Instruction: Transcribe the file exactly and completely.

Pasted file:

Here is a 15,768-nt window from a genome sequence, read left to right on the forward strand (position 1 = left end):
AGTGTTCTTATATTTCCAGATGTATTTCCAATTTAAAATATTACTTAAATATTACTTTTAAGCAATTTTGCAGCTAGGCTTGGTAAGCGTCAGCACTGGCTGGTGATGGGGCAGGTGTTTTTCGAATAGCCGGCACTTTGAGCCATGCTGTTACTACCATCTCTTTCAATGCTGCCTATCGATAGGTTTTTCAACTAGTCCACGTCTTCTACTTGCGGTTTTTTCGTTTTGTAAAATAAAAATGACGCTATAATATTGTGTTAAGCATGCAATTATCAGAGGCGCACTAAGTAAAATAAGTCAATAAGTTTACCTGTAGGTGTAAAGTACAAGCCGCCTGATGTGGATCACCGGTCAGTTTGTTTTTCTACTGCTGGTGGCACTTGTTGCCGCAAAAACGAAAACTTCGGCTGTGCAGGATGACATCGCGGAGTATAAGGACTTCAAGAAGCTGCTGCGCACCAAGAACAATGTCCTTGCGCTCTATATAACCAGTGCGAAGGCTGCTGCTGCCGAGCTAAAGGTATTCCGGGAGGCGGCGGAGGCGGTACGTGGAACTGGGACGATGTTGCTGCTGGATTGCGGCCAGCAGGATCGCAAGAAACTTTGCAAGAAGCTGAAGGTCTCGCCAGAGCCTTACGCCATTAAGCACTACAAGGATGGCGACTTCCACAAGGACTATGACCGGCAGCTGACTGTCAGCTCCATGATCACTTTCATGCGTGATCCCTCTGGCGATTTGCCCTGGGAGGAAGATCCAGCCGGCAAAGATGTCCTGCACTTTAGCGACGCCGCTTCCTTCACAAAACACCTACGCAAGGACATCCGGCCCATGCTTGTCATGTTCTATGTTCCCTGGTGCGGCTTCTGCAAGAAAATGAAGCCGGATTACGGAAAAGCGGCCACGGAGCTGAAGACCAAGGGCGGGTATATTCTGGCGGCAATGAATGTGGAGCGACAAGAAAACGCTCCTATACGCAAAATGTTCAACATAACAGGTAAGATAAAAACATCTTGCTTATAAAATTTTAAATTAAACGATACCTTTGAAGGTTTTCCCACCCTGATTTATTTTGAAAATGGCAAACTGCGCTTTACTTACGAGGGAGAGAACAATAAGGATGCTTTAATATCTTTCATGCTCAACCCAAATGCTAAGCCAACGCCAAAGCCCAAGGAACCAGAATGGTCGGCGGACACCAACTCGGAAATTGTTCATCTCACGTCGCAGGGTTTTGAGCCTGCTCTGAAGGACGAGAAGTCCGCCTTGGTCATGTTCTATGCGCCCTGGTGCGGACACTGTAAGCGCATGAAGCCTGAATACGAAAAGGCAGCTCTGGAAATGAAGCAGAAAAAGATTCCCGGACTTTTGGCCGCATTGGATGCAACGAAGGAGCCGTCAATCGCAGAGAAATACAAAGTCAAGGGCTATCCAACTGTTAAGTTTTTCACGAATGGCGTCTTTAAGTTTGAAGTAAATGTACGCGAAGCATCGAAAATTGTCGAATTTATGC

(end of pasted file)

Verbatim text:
Here is a 15,768-nt window from a genome sequence, read left to right on the forward strand (position 1 = left end):
AGTGTTCTTATATTTCCAGATGTATTTCCAATTTAAAATATTACTTAAATATTACTTTTAAGCAATTTTGCAGCTAGGCTTGGTAAGCGTCAGCACTGGCTGGTGATGGGGCAGGTGTTTTTCGAATAGCCGGCACTTTGAGCCATGCTGTTACTACCATCTCTTTCAATGCTGCCTATCGATAGGTTTTTCAACTAGTCCACGTCTTCTACTTGCGGTTTTTTCGTTTTGTAAAATAAAAATGACGCTATAATATTGTGTTAAGCATGCAATTATCAGAGGCGCACTAAGTAAAATAAGTCAATAAGTTTACCTGTAGGTGTAAAGTACAAGCCGCCTGATGTGGATCACCGGTCAGTTTGTTTTTCTACTGCTGGTGGCACTTGTTGCCGCAAAAACGAAAACTTCGGCTGTGCAGGATGACATCGCGGAGTATAAGGACTTCAAGAAGCTGCTGCGCACCAAGAACAATGTCCTTGCGCTCTATATAACCAGTGCGAAGGCTGCTGCTGCCGAGCTAAAGGTATTCCGGGAGGCGGCGGAGGCGGTACGTGGAACTGGGACGATGTTGCTGCTGGATTGCGGCCAGCAGGATCGCAAGAAACTTTGCAAGAAGCTGAAGGTCTCGCCAGAGCCTTACGCCATTAAGCACTACAAGGATGGCGACTTCCACAAGGACTATGACCGGCAGCTGACTGTCAGCTCCATGATCACTTTCATGCGTGATCCCTCTGGCGATTTGCCCTGGGAGGAAGATCCAGCCGGCAAAGATGTCCTGCACTTTAGCGACGCCGCTTCCTTCACAAAACACCTACGCAAGGACATCCGGCCCATGCTTGTCATGTTCTATGTTCCCTGGTGCGGCTTCTGCAAGAAAATGAAGCCGGATTACGGAAAAGCGGCCACGGAGCTGAAGACCAAGGGCGGGTATATTCTGGCGGCAATGAATGTGGAGCGACAAGAAAACGCTCCTATACGCAAAATGTTCAACATAACAGGTAAGATAAAAACATCTTGCTTATAAAATTTTAAATTAAACGATACCTTTGAAGGTTTTCCCACCCTGATTTATTTTGAAAATGGCAAACTGCGCTTTACTTACGAGGGAGAGAACAATAAGGATGCTTTAATATCTTTCATGCTCAACCCAAATGCTAAGCCAACGCCAAAGCCCAAGGAACCAGAATGGTCGGCGGACACCAACTCGGAAATTGTTCATCTCACGTCGCAGGGTTTTGAGCCTGCTCTGAAGGACGAGAAGTCCGCCTTGGTCATGTTCTATGCGCCCTGGTGCGGACACTGTAAGCGCATGAAGCCTGAATACGAAAAGGCAGCTCTGGAAATGAAGCAGAAAAAGATTCCCGGACTTTTGGCCGCATTGGATGCAACGAAGGAGCCGTCAATCGCAGAGAAATACAAAGTCAAGGGCTATCCAACTGTTAAGTTTTTCACGAATGGCGTCTTTAAGTTTGAAGTAAATGTACGCGAAGCATCGAAAATTGTCGAATTTATGC